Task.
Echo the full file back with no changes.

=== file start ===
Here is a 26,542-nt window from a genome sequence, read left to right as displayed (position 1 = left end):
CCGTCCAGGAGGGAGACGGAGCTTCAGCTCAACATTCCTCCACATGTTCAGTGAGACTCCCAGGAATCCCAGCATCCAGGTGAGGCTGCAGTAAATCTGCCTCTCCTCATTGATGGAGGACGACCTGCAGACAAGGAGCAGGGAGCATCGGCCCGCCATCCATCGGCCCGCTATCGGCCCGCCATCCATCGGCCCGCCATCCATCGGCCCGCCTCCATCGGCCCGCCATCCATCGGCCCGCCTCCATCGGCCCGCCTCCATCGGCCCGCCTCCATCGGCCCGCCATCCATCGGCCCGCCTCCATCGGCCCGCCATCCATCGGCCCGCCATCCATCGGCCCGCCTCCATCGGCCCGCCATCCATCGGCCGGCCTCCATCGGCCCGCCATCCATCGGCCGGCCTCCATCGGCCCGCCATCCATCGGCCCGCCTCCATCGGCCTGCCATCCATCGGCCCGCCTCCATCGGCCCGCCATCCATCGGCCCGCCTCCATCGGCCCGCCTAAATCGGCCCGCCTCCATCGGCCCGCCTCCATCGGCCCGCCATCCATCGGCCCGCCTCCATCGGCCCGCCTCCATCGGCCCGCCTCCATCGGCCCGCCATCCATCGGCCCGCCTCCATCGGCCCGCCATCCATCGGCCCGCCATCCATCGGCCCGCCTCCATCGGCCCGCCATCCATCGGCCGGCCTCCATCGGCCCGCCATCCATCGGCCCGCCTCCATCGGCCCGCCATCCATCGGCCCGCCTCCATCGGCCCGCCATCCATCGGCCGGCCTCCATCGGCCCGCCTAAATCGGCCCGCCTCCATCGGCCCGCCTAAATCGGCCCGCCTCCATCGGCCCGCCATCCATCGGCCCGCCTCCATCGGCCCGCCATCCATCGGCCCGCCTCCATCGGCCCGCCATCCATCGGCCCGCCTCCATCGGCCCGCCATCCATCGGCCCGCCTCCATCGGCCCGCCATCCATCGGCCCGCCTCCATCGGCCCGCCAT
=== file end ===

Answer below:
Here is a 26,542-nt window from a genome sequence, read left to right as displayed (position 1 = left end):
CCGTCCAGGAGGGAGACGGAGCTTCAGCTCAACATTCCTCCACATGTTCAGTGAGACTCCCAGGAATCCCAGCATCCAGGTGAGGCTGCAGTAAATCTGCCTCTCCTCATTGATGGAGGACGACCTGCAGACAAGGAGCAGGGAGCATCGGCCCGCCATCCATCGGCCCGCTATCGGCCCGCCATCCATCGGCCCGCCATCCATCGGCCCGCCTCCATCGGCCCGCCATCCATCGGCCCGCCTCCATCGGCCCGCCTCCATCGGCCCGCCTCCATCGGCCCGCCATCCATCGGCCCGCCTCCATCGGCCCGCCATCCATCGGCCCGCCATCCATCGGCCCGCCTCCATCGGCCCGCCATCCATCGGCCGGCCTCCATCGGCCCGCCATCCATCGGCCGGCCTCCATCGGCCCGCCATCCATCGGCCCGCCTCCATCGGCCTGCCATCCATCGGCCCGCCTCCATCGGCCCGCCATCCATCGGCCCGCCTCCATCGGCCCGCCTAAATCGGCCCGCCTCCATCGGCCCGCCTCCATCGGCCCGCCATCCATCGGCCCGCCTCCATCGGCCCGCCTCCATCGGCCCGCCTCCATCGGCCCGCCATCCATCGGCCCGCCTCCATCGGCCCGCCATCCATCGGCCCGCCATCCATCGGCCCGCCTCCATCGGCCCGCCATCCATCGGCCGGCCTCCATCGGCCCGCCATCCATCGGCCCGCCTCCATCGGCCCGCCATCCATCGGCCCGCCTCCATCGGCCCGCCATCCATCGGCCGGCCTCCATCGGCCCGCCTAAATCGGCCCGCCTCCATCGGCCCGCCTAAATCGGCCCGCCTCCATCGGCCCGCCATCCATCGGCCCGCCTCCATCGGCCCGCCATCCATCGGCCCGCCTCCATCGGCCCGCCATCCATCGGCCCGCCTCCATCGGCCCGCCATCCATCGGCCCGCCTCCATCGGCCCGCCATCCATCGGCCCGCCTCCATCGGCCCGCCAT